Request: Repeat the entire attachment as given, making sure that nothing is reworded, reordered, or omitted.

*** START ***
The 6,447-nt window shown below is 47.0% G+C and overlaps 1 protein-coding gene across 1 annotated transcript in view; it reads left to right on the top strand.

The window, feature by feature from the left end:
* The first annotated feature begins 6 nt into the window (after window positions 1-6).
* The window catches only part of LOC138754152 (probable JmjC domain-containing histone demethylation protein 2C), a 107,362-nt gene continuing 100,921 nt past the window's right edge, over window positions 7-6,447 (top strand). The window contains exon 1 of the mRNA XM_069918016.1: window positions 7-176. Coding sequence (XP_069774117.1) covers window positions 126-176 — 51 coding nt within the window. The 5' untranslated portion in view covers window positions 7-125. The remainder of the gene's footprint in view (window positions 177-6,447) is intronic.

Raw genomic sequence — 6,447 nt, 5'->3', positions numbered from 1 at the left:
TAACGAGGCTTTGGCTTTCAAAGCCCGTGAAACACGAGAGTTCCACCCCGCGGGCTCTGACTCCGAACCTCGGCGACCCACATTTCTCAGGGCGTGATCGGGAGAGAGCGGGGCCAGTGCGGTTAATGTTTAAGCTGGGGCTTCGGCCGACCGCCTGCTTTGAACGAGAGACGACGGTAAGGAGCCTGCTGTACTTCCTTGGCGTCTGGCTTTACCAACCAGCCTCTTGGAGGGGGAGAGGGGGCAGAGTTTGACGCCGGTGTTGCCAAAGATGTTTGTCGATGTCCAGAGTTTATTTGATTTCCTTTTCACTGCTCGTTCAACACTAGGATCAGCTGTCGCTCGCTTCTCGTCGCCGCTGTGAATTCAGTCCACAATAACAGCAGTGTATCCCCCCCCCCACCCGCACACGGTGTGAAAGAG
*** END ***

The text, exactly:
The 6,447-nt window shown below is 47.0% G+C and overlaps 1 protein-coding gene across 1 annotated transcript in view; it reads left to right on the top strand.

The window, feature by feature from the left end:
* The first annotated feature begins 6 nt into the window (after window positions 1-6).
* The window catches only part of LOC138754152 (probable JmjC domain-containing histone demethylation protein 2C), a 107,362-nt gene continuing 100,921 nt past the window's right edge, over window positions 7-6,447 (top strand). The window contains exon 1 of the mRNA XM_069918016.1: window positions 7-176. Coding sequence (XP_069774117.1) covers window positions 126-176 — 51 coding nt within the window. The 5' untranslated portion in view covers window positions 7-125. The remainder of the gene's footprint in view (window positions 177-6,447) is intronic.

Raw genomic sequence — 6,447 nt, 5'->3', positions numbered from 1 at the left:
TAACGAGGCTTTGGCTTTCAAAGCCCGTGAAACACGAGAGTTCCACCCCGCGGGCTCTGACTCCGAACCTCGGCGACCCACATTTCTCAGGGCGTGATCGGGAGAGAGCGGGGCCAGTGCGGTTAATGTTTAAGCTGGGGCTTCGGCCGACCGCCTGCTTTGAACGAGAGACGACGGTAAGGAGCCTGCTGTACTTCCTTGGCGTCTGGCTTTACCAACCAGCCTCTTGGAGGGGGAGAGGGGGCAGAGTTTGACGCCGGTGTTGCCAAAGATGTTTGTCGATGTCCAGAGTTTATTTGATTTCCTTTTCACTGCTCGTTCAACACTAGGATCAGCTGTCGCTCGCTTCTCGTCGCCGCTGTGAATTCAGTCCACAATAACAGCAGTGTATCCCCCCCCCCACCCGCACACGGTGTGAAAGAG